U.S. Rep. Todd Young has more money than his opponent, U.S. Rep. Marlin Stutzman, which could help him control the narrative of the Republican U.S. Senate race in TV advertisements during the last three weeks of the campaign.
But does Stutzman, who bills himself as the conservative “outsider,” hold the trump card?
Political observers say the dynamics of the presidential primary election, where two anti-establishment candidates—New York billionaire Donald Trump and U.S. Sen. Ted Cruz—have emerged as the favorites in the GOP contest, could give Stutzman an advantage because his appeal has a similar refrain: Washington is broken, and I can fix it.
“Todd Young is running a very strong campaign,” said Robert Dion, a political science professor at the University of Evansville. “He’s got a lot of advantages.
“But Marlin Stutzman is running the kind of insurgent campaign that right now is leading the Republican Party. If those folks come out and want to send a message, they may send a message to Washington and Todd Young.”
Indiana’s May 3 primary falls at a pivotal time in this presidential campaign season because the three Republicans left standing are all grappling for delegates and face long odds to capture the numbers they need to easily secure the nomination. That is likely to drive up voter participation.
Therefore, the linchpin in the Senate race will likely be what kind of voter shows up for the primary, said Brian Howey, who runs the Howey Politics Indiana blog.
Indiana uses an open primary system, meaning voters aren’t required to register with the Republican or Democratic parties to choose either one’s ballot.
So if a brand new Trump voter who hasn’t traditionally voted Republican wants to come out to support him—or if a Democratic-leaning voter wants to pull a Republican ballot to vote against him—that is allowed.
But here’s some good news for Young: So far, congressional primary candidates hoping to ride Trump’s coattails haven’t been that successful. In North Carolina, Republican U.S. Sen. Richard Burr had no trouble beating Greg Brannon, who billed himself as a candidate to “defeat the Washington establishment.” And in Illinois, state Sen. Kyle McCarter was supported by the conservative group Club for Growth—which has backed Stutzman—to try to unseat U.S. Rep. John Shimkus, but Shimkus had no trouble beating back the challenge.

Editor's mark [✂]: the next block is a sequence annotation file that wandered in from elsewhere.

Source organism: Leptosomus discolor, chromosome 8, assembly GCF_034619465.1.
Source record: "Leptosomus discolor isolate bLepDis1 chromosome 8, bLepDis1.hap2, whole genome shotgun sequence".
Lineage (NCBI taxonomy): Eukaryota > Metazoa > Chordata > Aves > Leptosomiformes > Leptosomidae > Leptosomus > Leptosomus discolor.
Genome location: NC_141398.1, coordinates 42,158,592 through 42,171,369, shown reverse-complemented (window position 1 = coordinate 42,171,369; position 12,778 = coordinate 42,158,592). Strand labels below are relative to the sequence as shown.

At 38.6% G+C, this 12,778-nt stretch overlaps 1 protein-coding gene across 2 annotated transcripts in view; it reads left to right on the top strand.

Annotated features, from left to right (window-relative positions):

“There’s a lot of unknowns out there,” Howey said. “We don’t know how a new Trump voter is going to behave—if they’re going to vote for president and walk out or if they’re going to vote in the Senate race. We should be prepared for some big surprises.”
The contest between Young and Stutzman has turned competitive and personal as the candidates try to bill sell themselves as the right person to replace U.S. Sen. Dan Coats and carry the conservative cause in Washington. As to which is more of an outsider, that’s all a matter of perception.
Both were elected to the U.S. House the same year.
Before that, Stutzman spent eight years as a member of the Indiana General Assembly while running his agriculture business.
He bucked members of his party by voting to oust former House Speaker John Boehner. He brags on his campaign website that he has an “unparalleled conservative record” that includes “voting to repeal all or part of Obamacare over 50 times.”
Young, on the other hand, has an extensive military background and was an aide to former U.S. Sen. Richard Lugar. He’s billing himself as a realist who wants to advance incremental change, and has criticized Stutzman as being a “rhetorical conservative.” But he also told IBJ he was an “unapologetic pro-life, pro-gun conservative who wants to repeal and replace Obamacare.”
The race hasn’t been easy for either team. Both Young and Stutzman have had rough patches in their campaigns: Stutzman’s staff almost entirely turned over several months ago, and Young faced a ballot challenge after his opponents found and several Indiana journalists confirmed that he didn’t submit enough signatures to get on a ballot. The Indiana Election Commission’s tied 2-2 ruling kept him on the ballot.